I’m not Alfonso Cuaron’s film Gravity should be called a truly great film. What it does do is provide a great film experience. When I say it’s ‘breathtaking,’ I mean it literally–I kept forgetting to breathe. It took me two days to recover from watching it. It’s just extraordinary.
Sandra Bullock plays Dr. Ryan Stone, a NASA scientist in space for the first time. George Clooney plays Matt Kowalski, a space program veteran, and an expert on zero-G survival. As the film begins, she’s trying to fix a malfunctioning piece of equipment essential to the experiment she’s up there to perform. He’s goofing around, telling funny stories to Mission Control and generally having a ball. Then everything goes wrong.
The first fifteen minutes or so of the film are this extended, seamless single take, the camera sort of floating around up there, showing us Bullock’s repair job, Clooney’s clowning, and a third astronaut, Shariff, off doing something else. Then debris from a destroyed satellite slashes through everything, destroying the shuttle, killing Shariff, and the camera captures it, the spinning shuttle shedding equipment, the two astronauts fending off shrapnel. It ends with Bullock alone, trapped in immensity of space, and we hear her terrified breathing, as Clooney, ever calmly, tries to find her, tries to rescue her. Still all just one take.
I don’t know how much time the film is supposed to cover. My guess is about four or five hours; certainly not much more than that. The film itself clocks in at a brisk 90 minutes.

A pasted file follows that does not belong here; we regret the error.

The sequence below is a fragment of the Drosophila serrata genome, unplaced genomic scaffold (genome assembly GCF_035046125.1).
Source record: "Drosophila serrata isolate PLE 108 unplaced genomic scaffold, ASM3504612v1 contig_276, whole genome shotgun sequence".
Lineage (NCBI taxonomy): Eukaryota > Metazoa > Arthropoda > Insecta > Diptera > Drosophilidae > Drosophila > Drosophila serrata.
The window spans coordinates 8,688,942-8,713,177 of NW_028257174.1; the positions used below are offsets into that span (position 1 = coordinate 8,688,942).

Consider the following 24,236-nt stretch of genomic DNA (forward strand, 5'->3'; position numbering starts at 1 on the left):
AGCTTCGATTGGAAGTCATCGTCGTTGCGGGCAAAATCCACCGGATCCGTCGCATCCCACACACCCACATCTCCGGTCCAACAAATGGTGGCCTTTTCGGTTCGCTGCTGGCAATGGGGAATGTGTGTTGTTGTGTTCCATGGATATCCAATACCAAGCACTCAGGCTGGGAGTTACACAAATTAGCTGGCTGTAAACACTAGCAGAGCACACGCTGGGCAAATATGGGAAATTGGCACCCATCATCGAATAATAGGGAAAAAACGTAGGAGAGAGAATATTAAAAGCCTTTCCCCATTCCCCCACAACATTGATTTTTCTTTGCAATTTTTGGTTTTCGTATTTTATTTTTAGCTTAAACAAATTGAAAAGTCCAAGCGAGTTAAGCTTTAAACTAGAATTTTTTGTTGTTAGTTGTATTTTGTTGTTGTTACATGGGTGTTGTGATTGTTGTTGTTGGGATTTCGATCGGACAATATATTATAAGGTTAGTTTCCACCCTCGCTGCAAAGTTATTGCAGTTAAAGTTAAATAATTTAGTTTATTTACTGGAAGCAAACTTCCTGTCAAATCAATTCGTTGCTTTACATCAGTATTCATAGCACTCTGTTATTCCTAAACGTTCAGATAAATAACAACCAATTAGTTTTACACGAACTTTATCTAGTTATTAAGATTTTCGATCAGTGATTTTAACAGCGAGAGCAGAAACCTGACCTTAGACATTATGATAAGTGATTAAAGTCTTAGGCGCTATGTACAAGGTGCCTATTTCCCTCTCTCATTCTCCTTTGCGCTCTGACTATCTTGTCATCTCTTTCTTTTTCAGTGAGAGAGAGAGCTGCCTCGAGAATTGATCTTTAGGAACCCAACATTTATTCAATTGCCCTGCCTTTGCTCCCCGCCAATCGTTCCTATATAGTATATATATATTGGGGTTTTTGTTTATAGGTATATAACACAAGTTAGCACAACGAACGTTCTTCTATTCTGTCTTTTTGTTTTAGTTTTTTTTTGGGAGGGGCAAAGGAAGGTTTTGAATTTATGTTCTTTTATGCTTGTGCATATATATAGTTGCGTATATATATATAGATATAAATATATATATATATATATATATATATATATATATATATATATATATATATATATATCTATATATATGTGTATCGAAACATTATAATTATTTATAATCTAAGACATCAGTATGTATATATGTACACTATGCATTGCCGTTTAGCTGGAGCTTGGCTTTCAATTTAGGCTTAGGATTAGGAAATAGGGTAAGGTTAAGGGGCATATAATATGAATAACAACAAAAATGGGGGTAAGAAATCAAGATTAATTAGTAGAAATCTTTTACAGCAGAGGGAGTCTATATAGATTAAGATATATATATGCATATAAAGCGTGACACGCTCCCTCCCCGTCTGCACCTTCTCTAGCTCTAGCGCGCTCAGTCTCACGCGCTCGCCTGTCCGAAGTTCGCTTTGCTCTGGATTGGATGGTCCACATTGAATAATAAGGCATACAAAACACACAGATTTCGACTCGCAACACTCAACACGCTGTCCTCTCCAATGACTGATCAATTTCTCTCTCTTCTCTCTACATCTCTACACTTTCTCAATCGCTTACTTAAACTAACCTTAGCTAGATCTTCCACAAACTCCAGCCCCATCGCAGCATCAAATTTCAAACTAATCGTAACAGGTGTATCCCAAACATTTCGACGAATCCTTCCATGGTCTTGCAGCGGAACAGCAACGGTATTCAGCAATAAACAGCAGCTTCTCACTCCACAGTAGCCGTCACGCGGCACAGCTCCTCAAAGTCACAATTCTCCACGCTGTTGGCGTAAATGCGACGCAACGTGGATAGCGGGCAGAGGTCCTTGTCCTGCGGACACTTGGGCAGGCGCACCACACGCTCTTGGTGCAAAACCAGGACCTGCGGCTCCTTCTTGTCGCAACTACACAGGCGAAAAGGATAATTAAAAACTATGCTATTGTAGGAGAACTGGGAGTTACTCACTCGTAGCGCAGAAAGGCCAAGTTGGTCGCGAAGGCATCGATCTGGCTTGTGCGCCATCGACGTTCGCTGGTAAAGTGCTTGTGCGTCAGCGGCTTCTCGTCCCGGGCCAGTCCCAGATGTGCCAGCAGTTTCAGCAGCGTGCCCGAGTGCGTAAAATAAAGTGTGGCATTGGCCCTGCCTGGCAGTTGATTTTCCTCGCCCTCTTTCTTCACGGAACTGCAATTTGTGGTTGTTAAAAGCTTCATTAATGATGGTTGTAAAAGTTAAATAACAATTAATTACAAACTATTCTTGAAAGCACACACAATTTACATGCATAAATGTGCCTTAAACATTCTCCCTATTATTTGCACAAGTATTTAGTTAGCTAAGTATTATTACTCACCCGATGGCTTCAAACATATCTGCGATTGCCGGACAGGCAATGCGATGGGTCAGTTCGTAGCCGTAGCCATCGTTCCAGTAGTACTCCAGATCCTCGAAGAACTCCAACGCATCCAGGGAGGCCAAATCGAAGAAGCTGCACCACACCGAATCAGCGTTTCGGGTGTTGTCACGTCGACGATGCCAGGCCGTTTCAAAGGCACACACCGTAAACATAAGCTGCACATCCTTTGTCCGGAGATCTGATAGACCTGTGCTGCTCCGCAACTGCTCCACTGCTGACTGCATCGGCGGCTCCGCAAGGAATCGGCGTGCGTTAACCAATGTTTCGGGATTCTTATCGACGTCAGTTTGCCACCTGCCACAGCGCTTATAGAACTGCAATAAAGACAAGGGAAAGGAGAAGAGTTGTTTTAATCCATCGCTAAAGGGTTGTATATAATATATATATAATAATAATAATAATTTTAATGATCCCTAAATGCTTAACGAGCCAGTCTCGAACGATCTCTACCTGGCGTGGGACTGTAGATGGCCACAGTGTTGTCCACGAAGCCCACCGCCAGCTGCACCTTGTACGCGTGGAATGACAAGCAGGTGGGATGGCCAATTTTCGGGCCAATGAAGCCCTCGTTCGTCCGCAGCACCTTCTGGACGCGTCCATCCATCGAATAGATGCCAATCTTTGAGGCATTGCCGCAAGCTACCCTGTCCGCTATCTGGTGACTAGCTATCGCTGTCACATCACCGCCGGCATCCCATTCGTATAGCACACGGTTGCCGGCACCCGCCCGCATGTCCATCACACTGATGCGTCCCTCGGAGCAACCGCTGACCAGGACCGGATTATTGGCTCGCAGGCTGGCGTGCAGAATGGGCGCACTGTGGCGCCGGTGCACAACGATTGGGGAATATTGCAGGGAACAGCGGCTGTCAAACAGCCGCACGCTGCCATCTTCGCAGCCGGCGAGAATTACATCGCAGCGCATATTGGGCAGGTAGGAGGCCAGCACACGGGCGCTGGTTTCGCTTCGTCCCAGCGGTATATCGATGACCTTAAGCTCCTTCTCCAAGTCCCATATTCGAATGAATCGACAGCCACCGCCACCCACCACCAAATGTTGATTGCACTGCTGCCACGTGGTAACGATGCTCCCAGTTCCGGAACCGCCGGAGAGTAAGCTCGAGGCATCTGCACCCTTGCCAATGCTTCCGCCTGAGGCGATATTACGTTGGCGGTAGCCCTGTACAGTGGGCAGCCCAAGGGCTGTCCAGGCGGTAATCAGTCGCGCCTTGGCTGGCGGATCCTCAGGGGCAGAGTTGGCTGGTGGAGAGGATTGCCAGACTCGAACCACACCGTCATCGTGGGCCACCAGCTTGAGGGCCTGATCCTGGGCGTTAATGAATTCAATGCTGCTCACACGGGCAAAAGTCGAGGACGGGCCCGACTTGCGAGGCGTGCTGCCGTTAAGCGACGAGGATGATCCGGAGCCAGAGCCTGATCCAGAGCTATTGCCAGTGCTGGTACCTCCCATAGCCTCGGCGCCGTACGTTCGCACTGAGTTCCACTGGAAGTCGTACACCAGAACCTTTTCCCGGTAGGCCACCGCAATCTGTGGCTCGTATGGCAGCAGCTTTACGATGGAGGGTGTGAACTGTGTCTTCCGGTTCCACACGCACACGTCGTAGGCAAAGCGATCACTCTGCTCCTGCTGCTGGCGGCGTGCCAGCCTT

But I also have no idea how he did it. I mean, basically every shot of the film, stuff had to float around. And by ‘stuff floating,’ I mean actors. Floating. Either they got special permission from NASA to send a film crew up on the shuttle (unlikely), or Alfonso Cuaron and his incredible crew invented some entirely new ways to use computer graphics, animation and heaven-knows-what new kinds of camera gizmos to create, in studio, a zero-grav environment.
Cuaron’s last film, The Children of Men, ended with an extended ten-plus minute take that was the most compelling, powerful, emotionally affecting piece of filmmaking I’d seen in years. He’s now matched it, with the first fifteen minutes of this film.
And yet, it’s so simple, the story this film tells. In essence, the script follows the Aristotelian unities of time, space and action; the forced compression of dramatic action the Renaissance thought Aristotle demanded. In fact, of course, Aristotle himself had no notion of any unities–they were the invention of the Italian Renaissance scholar Ludovico Castelvetro. But driving home afterwards, I was reminded of Castelvetro, who didn’t think the unities, or drama generally, had any particular moral purpose. He just thought a taut, compressed story was exciting dramatically. Led to pity and fear.
And boy does it. Oh my freaking heck. My wife grabbed my hand early on, and I was glad she did; I couldn’t let go of hers either. Pity and fear–you bet. We’re terrified for Bullock’s character. And we feel really really bad for her.
And that’s about it. The story couldn’t be simpler. With the shuttle destroyed, the astronauts have to see if they can reach the International Space Station. They can use the Soyuz spacecraft there as lifeboats. Of course, Clooney’s jetpacks are low on fuel, and Bullock’s space suit is nearly out of oxygen. Then, when the Soyuz craft turn out to have been wrecked too, there’s a Chinese space station, with an escape pod they can use–so they might make it there. And that’s the entire movie–space shuttle to space station to Soyuz to Chinese station to escape pod. To Earth. That’s the entire movie.